We often need to communicate from one dialog to another. I will center this demonstration using two classic MFC
CDialog inherited classes, each of which is modal.
And as I'm far from being partisan to writing working code first, then beautifying it, I will provide well written code to make this more accessible to readers. Please notice that I don't pretend to code perfectly, nor having THE methodology to follow. I only want to give to my readers (mostly beginners) a strong foot to understand and write code by themselves.
Without further argumentation, let's jump now into the code.
Starting point: I feel lonely, I need a child
Ok, That's a pretty far origin of the need. Anyway, the occasion is given to me then to introduce you to the characters.
CParentDlg: The parent dialog
CChildDlg: The child dialog
class CParentDlg : public CDialog
afx_msg void OnOpenChild();
class CChildDlg : public CDialog
CChildDlg(const CString& strComment, bool bIsCaptainBlind);
const CString& GetComment() const;
bool IsCaptainBlind() const;
virtual BOOL OnInitDialog();
afx_msg void OnOK();
Note that the class declarations are lightened to show only the important points. Due to this, the
DECLARE_MESSAGE_MAP() are implemented but hidden here. However, I keep the
OnInitDialog() present because it will soon play a major role; as much as the class constructors.
Now we can open the child dialog when the button is pressed on the parent.
bool bIsCaptainBlind = m_chkCaptainBlind.GetCheck();
CChildDlg dlg(strComment, bIsCaptainBlind);
INT_PTR nResponse = dlg.DoModal();
if (nResponse == IDOK)
In brief, the function firstly gets the content of the EditBox and the state of the CheckBox. Once these pieces of information are collected, we pass them to the child dialog and display it. The child is now responsible for the integrity of the data. In our example, the Parent will get the values since the child is left with OK, otherwise, nothing more is done.
Oh sweet baby, now we can talk
Notice the two important lines in the
OnOpenChild() function above: the calling of the constructor of the child, and the start of the actual display with
Let's detail what's happening here.
Construction: giving the information
You have certainly noticed the parameters in the contructor call. Here is how we could have defined the child dialog:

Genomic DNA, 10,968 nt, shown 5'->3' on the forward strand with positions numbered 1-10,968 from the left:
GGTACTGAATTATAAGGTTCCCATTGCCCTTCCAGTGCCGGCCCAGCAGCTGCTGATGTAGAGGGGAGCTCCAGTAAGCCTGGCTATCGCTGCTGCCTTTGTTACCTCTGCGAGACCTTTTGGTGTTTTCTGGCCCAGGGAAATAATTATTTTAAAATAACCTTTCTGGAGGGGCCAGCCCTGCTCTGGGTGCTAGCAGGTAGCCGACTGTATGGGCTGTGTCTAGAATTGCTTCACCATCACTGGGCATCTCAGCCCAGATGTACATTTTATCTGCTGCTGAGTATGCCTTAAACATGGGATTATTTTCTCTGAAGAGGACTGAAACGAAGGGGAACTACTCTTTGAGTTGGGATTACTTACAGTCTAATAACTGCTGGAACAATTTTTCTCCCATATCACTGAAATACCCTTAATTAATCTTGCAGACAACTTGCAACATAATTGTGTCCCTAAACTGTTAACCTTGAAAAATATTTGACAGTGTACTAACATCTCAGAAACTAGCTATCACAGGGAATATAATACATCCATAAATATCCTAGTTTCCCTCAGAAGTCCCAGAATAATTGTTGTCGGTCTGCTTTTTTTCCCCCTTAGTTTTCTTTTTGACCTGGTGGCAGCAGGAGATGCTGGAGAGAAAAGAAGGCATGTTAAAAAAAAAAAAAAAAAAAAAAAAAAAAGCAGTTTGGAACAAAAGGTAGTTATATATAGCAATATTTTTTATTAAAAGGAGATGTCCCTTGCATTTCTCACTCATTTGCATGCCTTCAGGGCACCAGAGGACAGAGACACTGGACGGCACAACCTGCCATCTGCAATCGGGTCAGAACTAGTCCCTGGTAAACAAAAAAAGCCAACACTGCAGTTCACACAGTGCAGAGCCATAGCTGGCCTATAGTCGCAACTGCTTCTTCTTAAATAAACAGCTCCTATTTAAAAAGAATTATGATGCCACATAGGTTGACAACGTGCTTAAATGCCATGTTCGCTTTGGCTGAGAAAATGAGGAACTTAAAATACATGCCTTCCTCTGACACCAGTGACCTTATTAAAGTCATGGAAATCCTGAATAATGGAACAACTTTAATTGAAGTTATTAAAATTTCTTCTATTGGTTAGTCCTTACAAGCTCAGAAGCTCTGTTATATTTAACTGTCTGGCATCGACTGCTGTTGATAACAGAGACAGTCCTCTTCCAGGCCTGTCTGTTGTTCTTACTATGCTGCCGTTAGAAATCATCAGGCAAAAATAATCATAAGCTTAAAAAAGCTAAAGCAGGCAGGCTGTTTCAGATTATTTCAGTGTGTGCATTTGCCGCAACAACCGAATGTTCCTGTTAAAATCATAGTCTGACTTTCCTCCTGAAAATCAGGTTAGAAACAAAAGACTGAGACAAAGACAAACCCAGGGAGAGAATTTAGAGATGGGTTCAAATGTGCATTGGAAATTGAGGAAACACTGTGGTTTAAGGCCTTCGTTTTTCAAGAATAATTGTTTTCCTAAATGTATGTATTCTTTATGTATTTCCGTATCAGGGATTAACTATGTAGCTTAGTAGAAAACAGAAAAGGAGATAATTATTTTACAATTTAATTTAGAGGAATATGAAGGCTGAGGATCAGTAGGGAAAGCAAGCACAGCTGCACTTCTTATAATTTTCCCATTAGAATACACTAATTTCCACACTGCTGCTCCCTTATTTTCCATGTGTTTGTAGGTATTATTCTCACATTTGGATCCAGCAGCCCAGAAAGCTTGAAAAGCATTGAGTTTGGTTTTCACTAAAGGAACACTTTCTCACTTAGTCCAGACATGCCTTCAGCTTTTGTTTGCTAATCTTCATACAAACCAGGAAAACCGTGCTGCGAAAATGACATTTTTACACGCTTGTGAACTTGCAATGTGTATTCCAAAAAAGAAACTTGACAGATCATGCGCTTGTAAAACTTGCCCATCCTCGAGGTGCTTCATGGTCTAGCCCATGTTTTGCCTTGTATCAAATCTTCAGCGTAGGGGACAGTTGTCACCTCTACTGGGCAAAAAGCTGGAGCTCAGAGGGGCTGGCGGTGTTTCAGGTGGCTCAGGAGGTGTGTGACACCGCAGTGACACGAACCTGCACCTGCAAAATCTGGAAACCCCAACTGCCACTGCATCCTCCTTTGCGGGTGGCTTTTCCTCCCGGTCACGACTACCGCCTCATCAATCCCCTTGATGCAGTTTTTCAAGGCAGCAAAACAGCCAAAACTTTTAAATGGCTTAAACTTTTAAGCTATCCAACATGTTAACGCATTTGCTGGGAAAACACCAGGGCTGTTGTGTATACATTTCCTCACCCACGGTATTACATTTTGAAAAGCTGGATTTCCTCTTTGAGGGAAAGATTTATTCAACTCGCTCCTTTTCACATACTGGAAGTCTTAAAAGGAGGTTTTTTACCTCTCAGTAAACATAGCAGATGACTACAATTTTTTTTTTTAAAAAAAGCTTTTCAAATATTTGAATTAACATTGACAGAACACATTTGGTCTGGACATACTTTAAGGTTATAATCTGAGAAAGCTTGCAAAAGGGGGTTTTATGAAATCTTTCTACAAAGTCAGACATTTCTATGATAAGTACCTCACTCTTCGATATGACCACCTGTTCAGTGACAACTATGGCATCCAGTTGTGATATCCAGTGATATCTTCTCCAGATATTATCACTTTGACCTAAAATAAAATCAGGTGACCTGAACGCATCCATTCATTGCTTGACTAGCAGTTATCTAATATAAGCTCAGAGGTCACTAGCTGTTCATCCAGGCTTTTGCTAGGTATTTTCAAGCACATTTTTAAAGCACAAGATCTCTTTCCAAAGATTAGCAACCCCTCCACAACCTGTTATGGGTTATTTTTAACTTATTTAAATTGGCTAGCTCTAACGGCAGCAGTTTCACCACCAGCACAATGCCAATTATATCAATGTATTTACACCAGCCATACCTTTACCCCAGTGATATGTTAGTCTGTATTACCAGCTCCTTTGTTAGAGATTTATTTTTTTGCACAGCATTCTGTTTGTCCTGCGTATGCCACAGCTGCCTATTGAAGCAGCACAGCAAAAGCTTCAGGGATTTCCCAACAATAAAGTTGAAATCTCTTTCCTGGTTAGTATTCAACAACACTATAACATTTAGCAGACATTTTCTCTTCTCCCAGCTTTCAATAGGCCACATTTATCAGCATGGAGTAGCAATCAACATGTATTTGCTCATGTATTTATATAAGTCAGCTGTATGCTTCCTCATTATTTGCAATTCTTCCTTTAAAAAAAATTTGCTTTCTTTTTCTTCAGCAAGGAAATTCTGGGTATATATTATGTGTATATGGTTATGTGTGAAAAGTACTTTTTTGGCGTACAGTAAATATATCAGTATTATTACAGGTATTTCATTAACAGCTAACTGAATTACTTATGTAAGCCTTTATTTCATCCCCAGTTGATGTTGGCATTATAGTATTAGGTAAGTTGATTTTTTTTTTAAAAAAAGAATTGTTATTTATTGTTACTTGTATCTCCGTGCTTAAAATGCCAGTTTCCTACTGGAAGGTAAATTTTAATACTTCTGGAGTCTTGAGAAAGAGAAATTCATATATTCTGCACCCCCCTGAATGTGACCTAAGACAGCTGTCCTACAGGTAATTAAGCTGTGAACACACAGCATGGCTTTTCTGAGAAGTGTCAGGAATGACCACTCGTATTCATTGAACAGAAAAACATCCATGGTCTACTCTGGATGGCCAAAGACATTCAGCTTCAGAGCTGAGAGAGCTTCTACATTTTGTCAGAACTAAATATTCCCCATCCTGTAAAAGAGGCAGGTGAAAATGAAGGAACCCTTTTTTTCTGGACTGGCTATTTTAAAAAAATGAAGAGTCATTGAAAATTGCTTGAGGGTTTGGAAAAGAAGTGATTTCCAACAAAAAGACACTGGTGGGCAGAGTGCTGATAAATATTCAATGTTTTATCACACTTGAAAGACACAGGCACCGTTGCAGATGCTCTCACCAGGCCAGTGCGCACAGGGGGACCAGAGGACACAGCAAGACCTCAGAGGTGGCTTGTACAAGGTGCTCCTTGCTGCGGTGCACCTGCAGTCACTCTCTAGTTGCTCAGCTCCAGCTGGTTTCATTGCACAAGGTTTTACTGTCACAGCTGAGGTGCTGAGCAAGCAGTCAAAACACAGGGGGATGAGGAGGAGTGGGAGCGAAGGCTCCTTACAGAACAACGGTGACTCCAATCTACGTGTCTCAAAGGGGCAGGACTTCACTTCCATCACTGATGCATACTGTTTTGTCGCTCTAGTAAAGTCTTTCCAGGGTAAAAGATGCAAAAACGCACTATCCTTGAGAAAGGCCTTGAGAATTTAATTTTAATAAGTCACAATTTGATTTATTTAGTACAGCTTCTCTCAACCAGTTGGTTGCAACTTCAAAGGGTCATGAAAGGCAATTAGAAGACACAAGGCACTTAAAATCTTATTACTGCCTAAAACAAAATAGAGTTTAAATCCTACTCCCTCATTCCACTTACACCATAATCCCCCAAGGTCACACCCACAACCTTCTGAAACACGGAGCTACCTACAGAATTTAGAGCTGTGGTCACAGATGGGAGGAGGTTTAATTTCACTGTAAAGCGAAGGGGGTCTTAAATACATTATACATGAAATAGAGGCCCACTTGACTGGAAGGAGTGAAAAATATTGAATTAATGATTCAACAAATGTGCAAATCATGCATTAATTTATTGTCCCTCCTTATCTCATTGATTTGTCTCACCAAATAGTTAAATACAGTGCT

CChildDlg::CChildDlg(const CString& strComment, bool bIsCaptainBlind)
this->m_strComment = strComment;
this->m_bIsCaptainBlind = bIsCaptainBlind;
Now we have the data stored in the child dialog class. But we still have to display them properly.
Display: showing the information
We don't directly code the
DoModal() function. This one is inherited from the
CDialog class and we don't need to know what it does except the fact that it constructs a modal dialog box, executing in this process our
Let the user play, and give me feedback when he's gone
For us (as developers), there is nothing much to do other than to wait.
The child dialog has been constructed, initialized, then displayed. The user is now playing with the UI, modifying our initial comment and checking/unchecking our CheckBox.
One could have added some event handlers, but that's not the point here. We're only covering the communication between the parent and its child.
We then wait until the child is closed. Here, there are two possibilities of doing so: Validating the changes made by OK, or cancelling (with the button of the same name).
Here, I choose to let the user change what he wants, and only if OK is pressed, the two data members are updated. For this, I added an event handler on the OK button.
m_bIsCaptainBlind = m_chkCaptainBlind.GetCheck();
Why do we need this? Because it is the content of those members that the parent will recover using
Here dad, your data
Let's jump back to the end of
OnOpenChild() parent handler:
if (nResponse == IDOK)
When the button OK is pressed, we now get into the if statement, and finally update the parent UI.
That was a pretty light example. In the real world, you will often need to exchange a lot of data depending on the case.
What is usually done is encapsulating all the data that needs to be exchanged into a class defined for it, and transmiting a single instance of that class.